Monday, January 13, 2020

Cankor is a Wild and Weird Ride of a Comic

Matthew Allison's graphic novel, "Cankor," collects his self-published comics of the same name and will be published by Adhouse books in late March or early April of 2020 (so, this year). The thing that immediately caught my eye about, "Cankor," and resulted in me reaching out to ask for an advance review copy was how Allison's illustrating style reminded me of Michel Fiffe (in a good way) with the surreal storytelling of Michael Deforge (also in a good way), while wholly being its own thing. It makes sense solicitations for the comic have pointed-out how this is reminiscent of Derforge (it mentions Quitely as well, but I really see more of a Fiffe-style) as well. Again though, this is its own odd thing. As for that thing is/what is, "Cankor," about?, it's complicated.

"Cankor," is a comic about various realities within the comic's World, while also at times making it apparent it is aware it is a comic (a little meta here and there) and riffing on other comics and the very question of reality itself--such as when Allison has some, "Author's notes," that themselves seem to be a mix of reality and fiction (I believe he got in a fight at a concert once, I'm not sure I believe there was ever going to be a, "Batman: Year Five," comic). "Cankor," at times follows extra-dimensional beings made up of both flesh and machinery duking it out violently, but this only when it isn't exploring otherworldly landscapes with its characters at well or dipping-back into a reality (of sorts) where people seem to be living in our regular world, except its black-and-white and people lack any visible eyes for some reason--I told you this was some weird stuff.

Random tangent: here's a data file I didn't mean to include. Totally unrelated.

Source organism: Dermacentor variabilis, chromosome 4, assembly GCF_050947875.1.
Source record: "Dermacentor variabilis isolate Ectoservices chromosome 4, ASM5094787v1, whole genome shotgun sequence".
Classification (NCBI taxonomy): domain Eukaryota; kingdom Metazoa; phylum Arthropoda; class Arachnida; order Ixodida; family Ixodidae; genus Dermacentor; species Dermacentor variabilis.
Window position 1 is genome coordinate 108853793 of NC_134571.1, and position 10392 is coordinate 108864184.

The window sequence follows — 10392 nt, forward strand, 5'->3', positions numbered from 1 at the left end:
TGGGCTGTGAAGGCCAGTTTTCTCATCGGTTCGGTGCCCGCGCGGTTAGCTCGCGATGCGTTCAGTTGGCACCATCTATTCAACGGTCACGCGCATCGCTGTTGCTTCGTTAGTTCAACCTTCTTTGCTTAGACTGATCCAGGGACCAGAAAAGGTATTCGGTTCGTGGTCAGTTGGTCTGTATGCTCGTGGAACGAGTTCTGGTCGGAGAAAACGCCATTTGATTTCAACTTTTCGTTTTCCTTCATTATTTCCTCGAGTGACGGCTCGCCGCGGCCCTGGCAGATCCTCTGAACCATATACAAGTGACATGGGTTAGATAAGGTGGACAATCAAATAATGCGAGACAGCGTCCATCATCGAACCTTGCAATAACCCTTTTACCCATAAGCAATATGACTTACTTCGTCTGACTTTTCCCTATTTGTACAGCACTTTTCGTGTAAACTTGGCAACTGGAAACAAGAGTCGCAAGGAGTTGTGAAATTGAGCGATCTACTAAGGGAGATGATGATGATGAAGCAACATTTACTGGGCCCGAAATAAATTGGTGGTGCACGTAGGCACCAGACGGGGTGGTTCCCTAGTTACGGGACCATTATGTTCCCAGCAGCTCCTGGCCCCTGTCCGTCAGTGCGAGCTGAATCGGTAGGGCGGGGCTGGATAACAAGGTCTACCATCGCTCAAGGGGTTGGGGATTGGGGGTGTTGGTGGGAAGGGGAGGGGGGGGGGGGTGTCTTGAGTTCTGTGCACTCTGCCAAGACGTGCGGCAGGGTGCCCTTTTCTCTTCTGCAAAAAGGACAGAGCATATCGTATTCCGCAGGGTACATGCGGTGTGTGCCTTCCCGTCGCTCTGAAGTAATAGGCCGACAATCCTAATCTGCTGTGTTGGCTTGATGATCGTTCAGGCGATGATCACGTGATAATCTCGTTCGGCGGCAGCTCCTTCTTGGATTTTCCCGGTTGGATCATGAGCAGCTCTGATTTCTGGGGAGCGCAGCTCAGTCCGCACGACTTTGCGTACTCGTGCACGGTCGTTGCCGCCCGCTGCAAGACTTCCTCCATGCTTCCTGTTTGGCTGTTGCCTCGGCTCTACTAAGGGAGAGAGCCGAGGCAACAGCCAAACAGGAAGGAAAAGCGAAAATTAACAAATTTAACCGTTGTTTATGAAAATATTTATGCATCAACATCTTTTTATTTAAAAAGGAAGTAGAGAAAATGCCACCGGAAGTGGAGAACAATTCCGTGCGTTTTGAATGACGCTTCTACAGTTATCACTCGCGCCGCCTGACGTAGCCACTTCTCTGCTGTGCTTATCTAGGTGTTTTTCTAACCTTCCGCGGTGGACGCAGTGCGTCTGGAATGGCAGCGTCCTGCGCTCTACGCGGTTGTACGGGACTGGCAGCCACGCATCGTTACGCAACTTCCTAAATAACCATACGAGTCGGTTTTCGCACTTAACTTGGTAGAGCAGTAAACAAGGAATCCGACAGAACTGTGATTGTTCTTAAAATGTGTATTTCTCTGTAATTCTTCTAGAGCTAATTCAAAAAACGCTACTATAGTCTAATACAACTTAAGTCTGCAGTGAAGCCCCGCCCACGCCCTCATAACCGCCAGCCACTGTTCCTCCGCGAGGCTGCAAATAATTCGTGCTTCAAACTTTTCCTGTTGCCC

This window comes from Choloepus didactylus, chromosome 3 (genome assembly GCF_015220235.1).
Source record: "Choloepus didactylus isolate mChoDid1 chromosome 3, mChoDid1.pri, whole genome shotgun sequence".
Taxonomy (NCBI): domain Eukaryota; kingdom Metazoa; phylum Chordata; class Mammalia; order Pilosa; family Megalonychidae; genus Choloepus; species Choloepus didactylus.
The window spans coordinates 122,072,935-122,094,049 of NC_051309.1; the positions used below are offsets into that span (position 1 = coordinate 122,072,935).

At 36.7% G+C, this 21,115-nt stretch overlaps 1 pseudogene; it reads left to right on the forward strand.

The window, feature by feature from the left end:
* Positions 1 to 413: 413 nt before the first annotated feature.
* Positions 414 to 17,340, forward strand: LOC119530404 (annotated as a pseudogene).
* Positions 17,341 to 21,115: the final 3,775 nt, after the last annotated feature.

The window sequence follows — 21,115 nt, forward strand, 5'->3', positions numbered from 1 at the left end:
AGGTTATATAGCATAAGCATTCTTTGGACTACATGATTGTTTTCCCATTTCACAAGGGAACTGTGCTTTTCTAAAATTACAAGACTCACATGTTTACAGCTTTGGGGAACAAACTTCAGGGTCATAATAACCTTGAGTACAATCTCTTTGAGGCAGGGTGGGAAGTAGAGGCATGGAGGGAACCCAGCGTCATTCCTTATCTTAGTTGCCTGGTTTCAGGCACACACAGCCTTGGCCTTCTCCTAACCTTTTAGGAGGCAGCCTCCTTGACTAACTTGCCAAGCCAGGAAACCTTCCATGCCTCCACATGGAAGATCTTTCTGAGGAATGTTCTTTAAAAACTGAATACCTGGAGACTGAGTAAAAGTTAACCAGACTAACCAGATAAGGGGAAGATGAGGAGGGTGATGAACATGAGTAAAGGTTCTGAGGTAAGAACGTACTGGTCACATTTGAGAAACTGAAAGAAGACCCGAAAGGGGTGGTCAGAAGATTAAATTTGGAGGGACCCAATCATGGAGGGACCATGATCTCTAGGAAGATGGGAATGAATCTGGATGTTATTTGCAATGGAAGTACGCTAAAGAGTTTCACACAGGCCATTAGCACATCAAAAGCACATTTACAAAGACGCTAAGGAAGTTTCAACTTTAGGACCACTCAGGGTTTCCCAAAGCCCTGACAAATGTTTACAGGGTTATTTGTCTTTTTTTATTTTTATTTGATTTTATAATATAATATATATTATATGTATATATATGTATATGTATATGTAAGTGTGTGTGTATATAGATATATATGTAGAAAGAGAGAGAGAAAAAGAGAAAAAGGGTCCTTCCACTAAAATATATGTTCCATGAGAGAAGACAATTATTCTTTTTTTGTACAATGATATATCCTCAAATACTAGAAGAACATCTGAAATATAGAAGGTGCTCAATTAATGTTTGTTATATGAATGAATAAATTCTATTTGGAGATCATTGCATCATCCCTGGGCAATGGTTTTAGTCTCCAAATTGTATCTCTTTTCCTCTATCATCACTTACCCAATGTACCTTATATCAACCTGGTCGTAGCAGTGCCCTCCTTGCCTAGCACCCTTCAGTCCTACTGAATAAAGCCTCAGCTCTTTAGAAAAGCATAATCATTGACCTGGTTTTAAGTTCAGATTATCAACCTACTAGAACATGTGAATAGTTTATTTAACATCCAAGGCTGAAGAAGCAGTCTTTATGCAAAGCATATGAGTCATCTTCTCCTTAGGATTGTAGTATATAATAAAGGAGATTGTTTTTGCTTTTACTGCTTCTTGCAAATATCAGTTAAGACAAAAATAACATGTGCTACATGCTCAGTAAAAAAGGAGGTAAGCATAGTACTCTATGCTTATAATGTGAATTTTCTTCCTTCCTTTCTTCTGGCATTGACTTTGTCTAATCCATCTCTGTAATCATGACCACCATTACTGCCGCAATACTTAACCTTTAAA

Allison does a lovely job alternating between Worlds and providing faux-supplementary material ranging from calling himself out for swiping other's work to criticizing comic-book reviewers (my feelings weren't hurt, I hope I'm not as snobby as his fake reviewer). His drawing-style shifts as needed in clever ways, with the, "Real," World not just being black-and-white but also more sketchy in style than his clean and complex lines of, "Blood, wires, and suffering."

The comic is at once multiple plots all going on at once loosely related or outright unrelated to each other while at the same time arguably being one big mega-plot where it all ties together in a strange way of mixing straightforward sci-fi storytelling with meta-fiction and general zaniness. It is utterly bonkers, and that is probably why I loved it. I would be sure to request your comic shop/bookstore/library/legal weed store orders a copy so that you too can enjoy this fantastically bizarre work.
5 out of 5 stars.

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